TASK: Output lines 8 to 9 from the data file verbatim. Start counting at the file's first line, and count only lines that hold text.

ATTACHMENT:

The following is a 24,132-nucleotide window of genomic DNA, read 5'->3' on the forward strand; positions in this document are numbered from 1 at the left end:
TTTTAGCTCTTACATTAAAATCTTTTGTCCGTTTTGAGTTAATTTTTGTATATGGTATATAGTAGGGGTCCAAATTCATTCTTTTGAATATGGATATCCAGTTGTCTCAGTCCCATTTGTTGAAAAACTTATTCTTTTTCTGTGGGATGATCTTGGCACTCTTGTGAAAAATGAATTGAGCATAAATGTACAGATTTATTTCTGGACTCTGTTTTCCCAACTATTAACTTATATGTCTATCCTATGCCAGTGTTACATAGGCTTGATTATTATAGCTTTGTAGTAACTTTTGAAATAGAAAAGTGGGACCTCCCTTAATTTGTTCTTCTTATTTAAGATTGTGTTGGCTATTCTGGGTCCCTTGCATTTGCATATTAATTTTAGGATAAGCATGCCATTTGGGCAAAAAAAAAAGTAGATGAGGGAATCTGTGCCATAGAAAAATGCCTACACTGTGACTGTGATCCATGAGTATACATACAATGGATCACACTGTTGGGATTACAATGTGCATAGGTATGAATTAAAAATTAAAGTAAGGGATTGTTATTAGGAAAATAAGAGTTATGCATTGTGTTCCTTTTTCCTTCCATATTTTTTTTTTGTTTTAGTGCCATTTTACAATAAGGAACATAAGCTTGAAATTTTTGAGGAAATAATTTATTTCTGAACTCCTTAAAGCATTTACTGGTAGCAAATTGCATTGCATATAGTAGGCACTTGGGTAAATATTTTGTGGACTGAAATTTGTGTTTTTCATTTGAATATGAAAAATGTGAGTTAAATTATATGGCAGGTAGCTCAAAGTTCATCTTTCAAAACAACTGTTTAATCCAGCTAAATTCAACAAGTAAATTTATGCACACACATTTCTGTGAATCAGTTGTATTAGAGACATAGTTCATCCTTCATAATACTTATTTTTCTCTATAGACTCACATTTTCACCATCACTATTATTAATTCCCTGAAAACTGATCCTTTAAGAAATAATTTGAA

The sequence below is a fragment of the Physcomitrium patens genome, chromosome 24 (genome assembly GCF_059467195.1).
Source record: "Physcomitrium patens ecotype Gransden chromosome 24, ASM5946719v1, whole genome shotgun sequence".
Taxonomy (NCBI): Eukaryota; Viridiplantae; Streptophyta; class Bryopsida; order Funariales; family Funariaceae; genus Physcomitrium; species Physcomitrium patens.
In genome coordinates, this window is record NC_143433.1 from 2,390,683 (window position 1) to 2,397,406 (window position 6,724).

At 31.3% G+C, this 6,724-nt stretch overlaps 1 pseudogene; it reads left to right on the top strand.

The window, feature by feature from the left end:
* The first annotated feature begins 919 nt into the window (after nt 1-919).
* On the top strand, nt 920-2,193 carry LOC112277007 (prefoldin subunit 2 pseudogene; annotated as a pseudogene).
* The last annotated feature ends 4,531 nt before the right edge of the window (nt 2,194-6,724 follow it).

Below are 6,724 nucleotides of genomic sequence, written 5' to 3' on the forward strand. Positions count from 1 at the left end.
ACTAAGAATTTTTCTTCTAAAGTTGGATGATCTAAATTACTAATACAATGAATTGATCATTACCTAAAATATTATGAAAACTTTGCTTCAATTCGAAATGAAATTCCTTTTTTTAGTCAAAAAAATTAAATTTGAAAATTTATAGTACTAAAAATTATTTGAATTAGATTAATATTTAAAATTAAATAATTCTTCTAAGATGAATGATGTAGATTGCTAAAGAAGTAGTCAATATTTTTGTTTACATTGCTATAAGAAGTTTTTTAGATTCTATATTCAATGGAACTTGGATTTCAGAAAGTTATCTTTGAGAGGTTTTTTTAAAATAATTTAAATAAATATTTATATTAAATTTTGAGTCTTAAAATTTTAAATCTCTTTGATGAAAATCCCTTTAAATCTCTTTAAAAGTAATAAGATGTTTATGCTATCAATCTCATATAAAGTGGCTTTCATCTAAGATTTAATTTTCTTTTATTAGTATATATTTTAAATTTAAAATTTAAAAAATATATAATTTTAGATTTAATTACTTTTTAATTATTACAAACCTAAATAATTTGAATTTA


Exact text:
The window, feature by feature from the left end:
* The first annotated feature begins 919 nt into the window (after nt 1-919).